Wednesday, September 18, 2013

Kai Myers
Special Topics: Women's Studies
Professor Soyoung Park

So, What is Gender?

      Gender is something that has several different definitions; however, modern society has narrowed it into two specific groups: male and female. There are many ways to persuade people in believing that gender has strict boundaries. One of these is the physical form of the person. "For the individual, gender construction starts with assignment to a sex category on the basis of what the genitalia look like at birth" (Lorber, 97). I find this notion particularly disturbing because parents (with the aid of modern medicine) can alter a child's genitalia to the preferred gender (of the parents'). Of course the newly born child cannot give consent.
      Another way is through clothing. "Then babies are dressed or adorned in a way that displays the category because parents don't want to be constantly asked whether their baby is a girl or a boy" (Lorber, 97). Furthermore, in addition to all of this, gender roles are forced by use of the media. Have you ever gone down the isle of a toy store and noticed how the girl's section is entirely pink while the boy's is filled with action figures and all sorts of cool things?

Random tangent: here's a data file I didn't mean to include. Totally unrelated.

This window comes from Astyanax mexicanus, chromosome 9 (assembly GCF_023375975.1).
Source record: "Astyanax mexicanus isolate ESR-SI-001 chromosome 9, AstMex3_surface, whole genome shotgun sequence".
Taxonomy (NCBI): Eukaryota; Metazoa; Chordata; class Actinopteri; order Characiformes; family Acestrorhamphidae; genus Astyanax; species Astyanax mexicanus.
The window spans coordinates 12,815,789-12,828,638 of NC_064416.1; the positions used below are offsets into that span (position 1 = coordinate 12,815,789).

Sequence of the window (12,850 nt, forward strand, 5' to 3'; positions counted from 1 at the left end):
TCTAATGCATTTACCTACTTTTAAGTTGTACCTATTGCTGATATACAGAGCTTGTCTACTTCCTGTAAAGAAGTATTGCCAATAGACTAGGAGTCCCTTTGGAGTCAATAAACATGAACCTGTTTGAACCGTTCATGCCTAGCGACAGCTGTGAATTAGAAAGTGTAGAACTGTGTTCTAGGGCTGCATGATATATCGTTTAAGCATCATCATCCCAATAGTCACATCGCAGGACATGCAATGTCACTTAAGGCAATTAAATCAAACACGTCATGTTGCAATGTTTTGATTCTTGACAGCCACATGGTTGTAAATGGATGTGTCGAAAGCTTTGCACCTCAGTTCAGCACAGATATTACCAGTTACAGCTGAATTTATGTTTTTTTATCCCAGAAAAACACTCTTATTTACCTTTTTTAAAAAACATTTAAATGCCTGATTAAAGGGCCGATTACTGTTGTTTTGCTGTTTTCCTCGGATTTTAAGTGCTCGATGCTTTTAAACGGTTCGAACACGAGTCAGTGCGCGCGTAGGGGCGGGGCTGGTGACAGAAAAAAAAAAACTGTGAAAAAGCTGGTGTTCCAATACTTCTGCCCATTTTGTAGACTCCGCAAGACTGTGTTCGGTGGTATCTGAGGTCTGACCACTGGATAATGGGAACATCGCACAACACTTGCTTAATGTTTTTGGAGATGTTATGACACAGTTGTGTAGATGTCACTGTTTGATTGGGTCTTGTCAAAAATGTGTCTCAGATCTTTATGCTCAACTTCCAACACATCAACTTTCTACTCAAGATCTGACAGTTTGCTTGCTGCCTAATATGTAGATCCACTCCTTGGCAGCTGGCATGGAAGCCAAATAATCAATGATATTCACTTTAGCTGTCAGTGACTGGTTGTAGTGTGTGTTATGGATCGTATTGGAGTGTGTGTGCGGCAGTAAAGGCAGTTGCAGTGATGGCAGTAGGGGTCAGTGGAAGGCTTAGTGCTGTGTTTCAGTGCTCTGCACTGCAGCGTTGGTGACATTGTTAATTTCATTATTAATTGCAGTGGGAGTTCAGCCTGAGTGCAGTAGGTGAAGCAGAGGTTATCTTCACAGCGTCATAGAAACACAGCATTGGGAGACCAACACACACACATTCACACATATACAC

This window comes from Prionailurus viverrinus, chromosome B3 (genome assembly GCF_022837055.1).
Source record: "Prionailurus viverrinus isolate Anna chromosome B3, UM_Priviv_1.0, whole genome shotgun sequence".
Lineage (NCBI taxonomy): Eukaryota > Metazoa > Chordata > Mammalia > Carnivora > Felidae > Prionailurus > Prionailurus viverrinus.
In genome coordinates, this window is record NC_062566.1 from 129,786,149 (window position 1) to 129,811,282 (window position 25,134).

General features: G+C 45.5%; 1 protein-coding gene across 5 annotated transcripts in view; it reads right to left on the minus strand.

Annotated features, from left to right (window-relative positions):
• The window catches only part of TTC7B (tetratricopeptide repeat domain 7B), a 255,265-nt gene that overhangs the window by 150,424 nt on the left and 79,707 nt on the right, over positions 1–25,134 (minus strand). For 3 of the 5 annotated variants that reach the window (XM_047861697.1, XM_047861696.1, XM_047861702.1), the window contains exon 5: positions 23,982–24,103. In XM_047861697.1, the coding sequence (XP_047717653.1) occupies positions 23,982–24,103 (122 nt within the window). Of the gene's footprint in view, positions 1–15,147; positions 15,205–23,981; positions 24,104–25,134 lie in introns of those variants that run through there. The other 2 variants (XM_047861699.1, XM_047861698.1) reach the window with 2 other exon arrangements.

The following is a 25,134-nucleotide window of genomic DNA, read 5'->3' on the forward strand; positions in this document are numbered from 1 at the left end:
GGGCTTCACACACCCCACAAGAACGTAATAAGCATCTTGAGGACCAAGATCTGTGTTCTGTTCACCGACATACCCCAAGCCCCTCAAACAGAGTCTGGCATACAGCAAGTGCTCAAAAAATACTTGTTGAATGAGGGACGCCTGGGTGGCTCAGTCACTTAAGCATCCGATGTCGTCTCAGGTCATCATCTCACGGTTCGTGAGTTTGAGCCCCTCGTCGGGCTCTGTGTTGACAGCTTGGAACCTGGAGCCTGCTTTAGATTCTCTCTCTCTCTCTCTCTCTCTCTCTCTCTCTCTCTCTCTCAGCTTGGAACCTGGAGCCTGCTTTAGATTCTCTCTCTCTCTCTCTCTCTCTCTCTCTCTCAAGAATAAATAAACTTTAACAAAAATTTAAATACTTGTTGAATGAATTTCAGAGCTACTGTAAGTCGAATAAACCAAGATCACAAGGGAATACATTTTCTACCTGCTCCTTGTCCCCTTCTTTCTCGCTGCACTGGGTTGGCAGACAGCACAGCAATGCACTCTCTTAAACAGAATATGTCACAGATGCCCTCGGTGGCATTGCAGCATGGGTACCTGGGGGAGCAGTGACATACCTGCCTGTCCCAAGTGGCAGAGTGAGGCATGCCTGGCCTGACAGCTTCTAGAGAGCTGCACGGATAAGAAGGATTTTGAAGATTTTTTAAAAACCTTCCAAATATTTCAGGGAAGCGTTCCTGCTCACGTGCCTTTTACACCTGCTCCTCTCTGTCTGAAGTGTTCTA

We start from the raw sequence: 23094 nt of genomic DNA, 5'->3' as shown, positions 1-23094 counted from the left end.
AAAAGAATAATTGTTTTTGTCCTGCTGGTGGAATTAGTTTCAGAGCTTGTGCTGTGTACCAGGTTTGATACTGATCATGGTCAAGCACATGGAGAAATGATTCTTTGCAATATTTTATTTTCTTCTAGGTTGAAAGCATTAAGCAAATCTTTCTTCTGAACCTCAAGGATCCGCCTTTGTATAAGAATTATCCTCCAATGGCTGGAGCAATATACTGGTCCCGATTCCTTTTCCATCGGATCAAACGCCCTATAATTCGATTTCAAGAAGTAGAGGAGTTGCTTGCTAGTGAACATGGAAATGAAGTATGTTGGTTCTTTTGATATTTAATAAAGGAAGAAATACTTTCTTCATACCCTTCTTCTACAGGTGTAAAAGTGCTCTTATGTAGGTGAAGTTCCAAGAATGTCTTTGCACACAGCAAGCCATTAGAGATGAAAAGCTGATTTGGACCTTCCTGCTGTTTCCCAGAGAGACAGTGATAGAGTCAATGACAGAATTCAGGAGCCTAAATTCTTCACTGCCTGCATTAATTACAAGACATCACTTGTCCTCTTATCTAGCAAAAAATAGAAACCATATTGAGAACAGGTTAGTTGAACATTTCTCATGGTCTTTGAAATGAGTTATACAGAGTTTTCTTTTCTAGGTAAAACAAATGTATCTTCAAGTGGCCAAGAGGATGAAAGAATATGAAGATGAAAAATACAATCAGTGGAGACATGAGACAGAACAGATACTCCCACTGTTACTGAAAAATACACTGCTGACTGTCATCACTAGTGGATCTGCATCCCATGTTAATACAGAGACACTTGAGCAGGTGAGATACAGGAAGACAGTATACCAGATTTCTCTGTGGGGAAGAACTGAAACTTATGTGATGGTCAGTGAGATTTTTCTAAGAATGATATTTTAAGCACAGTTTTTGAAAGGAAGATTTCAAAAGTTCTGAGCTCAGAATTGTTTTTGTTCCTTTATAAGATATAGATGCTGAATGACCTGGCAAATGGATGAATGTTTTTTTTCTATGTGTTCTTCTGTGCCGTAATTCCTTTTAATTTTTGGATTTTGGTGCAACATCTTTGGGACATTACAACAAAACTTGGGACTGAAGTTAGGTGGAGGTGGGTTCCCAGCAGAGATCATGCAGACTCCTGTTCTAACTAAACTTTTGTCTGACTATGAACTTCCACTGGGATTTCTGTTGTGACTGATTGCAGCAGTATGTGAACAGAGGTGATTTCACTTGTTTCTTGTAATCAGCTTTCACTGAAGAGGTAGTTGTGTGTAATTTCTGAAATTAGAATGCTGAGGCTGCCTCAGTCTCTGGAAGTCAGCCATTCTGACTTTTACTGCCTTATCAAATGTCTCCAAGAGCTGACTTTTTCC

These two specific gender roles also have to do with the basic human need for social organization. The division between male and female is a comfortable system that creates an almost mechanical sense of efficiency. "Human society depends on a predictable division of labor..." (Lorber, 97) So, is this where the idea of male and female stems from?
     The truth of the matter is that gender is more complicated than simply a "he/she" mentality. Gender is based on the various physical make-ups of people (fems, herms, and mems) as well as orientation and so on.
If only modern society would more readily accept roles outside of the male and female ideals.

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